Spotlight On: Samera Paz
Spotlight on: Samera Paz
By Dhuha Baig
In a time of sociopolitical turmoil, the need for a supportive, encouragment and normalizing of various narratives from marginalized groups might just be more important now than ever. D.C.’s own Samera Paz recognized the absence of such a movement, which is why she began her art, and her movement Girl Power Meetups, a girl’s organization that brings femme's of all ages and backgrounds together to provide a safe space for them to empower one another. This is all but one of the many amazing things Samera Paz does to make the world a lot more inclusive.
“I started the movement because I felt there was a lack of community amongst girls in my area,” Paz says. “We didn’t have a space where we could just share ideas and speak on things that affected us. It was the greatest idea I’ve ever brought to life.”
In detail, the meetups consist of discussions social issues, education on various topics and a space of freedom to express thoughts and feelings, as well as to create friendships. For Paz, Girl power has always been a theme throughout her childhood:
“Growing up with 3 teenage sisters in the 90’s I was completely exposed to pop culture especially the music. At that age the term Girl Power didn’t mean much, it was just something the Spice Girls would always say. But that’s how life works! These were bonds I learned and had to pass it on to the younger generations of my family.”
“I have several nieces ranging from 14 years old to 4 years old. I’ve been there. I know the obstacles they’ll face. I know they’ll cry, dislike themselves, give in to pressures from society. Preventing their pain is out of my control but what I can do now is teach and guide them in the right direction. I can teach them about self-love and what healthy relationships look like and the benefits and importance of having girl power.”
Inspired by powerful and talented women like First Lady Michelle Obama and photographer Vivan Maier, Paz dreams about being a war photographer, she also creates art where she uses period blood as a medium to normalize women's menstrual cycle for more read Cosmopolitan's article here.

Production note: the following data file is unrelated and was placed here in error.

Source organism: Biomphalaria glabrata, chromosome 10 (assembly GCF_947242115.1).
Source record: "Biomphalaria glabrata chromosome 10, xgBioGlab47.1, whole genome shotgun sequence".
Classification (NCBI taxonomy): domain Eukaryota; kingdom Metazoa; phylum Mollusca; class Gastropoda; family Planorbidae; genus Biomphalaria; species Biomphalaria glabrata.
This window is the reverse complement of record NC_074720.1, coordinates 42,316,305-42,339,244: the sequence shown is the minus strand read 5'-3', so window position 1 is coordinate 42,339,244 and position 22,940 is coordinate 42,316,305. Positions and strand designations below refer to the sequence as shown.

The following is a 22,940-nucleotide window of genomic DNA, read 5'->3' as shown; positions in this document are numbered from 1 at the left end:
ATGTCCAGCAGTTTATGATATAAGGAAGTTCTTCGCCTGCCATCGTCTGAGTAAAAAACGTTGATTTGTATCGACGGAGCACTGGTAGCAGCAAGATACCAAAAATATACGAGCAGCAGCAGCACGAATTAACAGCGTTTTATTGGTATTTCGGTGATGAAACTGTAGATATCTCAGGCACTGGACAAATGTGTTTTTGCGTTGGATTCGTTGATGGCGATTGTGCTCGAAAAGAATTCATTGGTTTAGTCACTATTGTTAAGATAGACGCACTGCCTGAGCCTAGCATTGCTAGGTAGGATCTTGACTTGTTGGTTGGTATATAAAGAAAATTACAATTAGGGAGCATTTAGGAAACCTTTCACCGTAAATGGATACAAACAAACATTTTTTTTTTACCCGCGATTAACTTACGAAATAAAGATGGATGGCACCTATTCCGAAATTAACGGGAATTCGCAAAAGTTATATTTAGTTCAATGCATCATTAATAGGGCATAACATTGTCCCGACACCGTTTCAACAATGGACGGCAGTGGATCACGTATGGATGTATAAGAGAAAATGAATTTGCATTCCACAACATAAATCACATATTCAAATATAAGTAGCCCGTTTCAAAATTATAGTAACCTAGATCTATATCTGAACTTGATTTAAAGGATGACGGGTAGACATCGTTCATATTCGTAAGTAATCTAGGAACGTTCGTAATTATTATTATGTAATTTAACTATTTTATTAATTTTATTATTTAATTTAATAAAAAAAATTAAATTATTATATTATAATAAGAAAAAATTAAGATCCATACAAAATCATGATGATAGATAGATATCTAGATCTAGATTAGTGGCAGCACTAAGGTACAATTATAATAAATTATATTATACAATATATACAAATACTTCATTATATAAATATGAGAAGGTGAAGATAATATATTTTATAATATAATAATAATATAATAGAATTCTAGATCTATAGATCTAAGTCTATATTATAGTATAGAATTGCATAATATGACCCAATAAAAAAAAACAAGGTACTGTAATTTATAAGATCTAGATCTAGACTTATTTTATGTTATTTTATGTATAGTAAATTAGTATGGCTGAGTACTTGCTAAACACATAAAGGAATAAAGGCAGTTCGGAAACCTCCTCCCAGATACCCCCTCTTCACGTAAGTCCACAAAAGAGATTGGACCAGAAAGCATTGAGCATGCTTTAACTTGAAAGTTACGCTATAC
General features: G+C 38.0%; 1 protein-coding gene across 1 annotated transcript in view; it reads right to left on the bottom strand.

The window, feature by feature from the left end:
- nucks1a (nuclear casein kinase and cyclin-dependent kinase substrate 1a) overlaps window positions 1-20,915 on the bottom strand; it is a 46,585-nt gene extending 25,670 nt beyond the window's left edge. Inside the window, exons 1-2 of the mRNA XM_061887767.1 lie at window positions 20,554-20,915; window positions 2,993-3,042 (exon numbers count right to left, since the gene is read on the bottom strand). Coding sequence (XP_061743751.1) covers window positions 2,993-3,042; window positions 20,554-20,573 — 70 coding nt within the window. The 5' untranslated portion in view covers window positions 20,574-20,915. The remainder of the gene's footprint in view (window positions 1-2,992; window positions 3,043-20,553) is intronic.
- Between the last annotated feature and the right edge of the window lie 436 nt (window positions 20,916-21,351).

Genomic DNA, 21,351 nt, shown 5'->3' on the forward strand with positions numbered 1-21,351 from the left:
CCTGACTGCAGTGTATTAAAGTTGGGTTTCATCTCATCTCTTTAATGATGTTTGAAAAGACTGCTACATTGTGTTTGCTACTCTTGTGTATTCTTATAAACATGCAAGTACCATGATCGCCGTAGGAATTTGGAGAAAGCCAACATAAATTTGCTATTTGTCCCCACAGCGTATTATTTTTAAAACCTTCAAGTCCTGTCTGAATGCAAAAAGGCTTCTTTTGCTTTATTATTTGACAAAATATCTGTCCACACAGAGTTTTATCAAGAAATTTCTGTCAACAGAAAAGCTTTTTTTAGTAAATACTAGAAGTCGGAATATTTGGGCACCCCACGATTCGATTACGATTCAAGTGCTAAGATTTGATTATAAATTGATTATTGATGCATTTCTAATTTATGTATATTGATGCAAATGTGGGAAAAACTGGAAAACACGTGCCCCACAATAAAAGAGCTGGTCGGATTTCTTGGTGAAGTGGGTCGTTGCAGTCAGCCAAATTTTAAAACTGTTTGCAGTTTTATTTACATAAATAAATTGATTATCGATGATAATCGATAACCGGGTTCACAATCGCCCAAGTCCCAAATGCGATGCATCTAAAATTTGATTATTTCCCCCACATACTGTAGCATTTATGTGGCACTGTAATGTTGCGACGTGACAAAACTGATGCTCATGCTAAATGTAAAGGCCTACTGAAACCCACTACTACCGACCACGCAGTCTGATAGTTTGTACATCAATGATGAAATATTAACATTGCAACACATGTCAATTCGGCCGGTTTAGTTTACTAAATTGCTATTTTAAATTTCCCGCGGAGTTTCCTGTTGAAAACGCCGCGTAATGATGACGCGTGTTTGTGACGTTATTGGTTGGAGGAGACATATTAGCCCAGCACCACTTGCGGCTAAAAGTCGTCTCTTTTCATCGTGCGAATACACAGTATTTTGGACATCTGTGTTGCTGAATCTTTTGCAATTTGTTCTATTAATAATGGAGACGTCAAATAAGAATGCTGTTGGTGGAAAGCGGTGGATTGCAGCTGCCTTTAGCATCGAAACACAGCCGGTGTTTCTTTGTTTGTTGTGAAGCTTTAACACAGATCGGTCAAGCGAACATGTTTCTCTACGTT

“Being a woman has made me strong, it’s made me resilient and up for the challenge. I feel encouraged and motivated to pursue war photography, to be the creator of organizations / platforms and take on leadership positions because I am a woman who sometimes wakes up feeling like the world is mine for the taking.” She passionately writes. “No woman should wait around for a man, or anyone to give her what she wants. My girl power tells me that no dream is impossible and I can have anything I want even if the world and society says it’s not for me.”
Paz made an appearance at the Yeezy Season 4 casting call. Her mission? Inspire the hundreds of girls there.
“Going to the Yeezy Season 4 casting call was totally out of my comfort zone. I made a positive note and passed it to the girl behind me. She opened it up and smiled and we talked for a bit. She had such a beautiful smile! She then passed it on to the girl behind her. And on it went.” “Some girls smiled at me and I started receiving messages online from girls in line thanking me for the encouragement. It was really great. It meant a lot to me that I had this opportunity to remind girls of how beautiful they were. The smiles I got in person made my heart feel so good.The messages I received online made me feel like I was floating. This is my everyday life. These selfless acts are just natural for me. I didn’t think my note would of reached that many people. I thought someone would of just ripped it up or lost it. Girl Power is always my mindset, it’s my lifestyle and practicing random acts of kindness is a daily habit.”
Paz is also driven through her cultural background, a strong part of her identity.
“Being from Colombia and being half Black motivate me to chase after all of my dreams. I am able to document lifestyles and culture that I am very much part of and fully understand and experience. I get to write the story and showcase my perspective and speak for my people. At the end of the day I want to put on for my country and family and make them proud. I am given opportunities that some people may not ever have and it is my responsibility to work hard for everything that comes my way.”
The need for community is incredibly important, and Paz understands this. While creating a community of self-care, encouragement, and love, she spreads a sense of hope emanating from Nation’s capital, a sense of hope which is integral to the nation itself.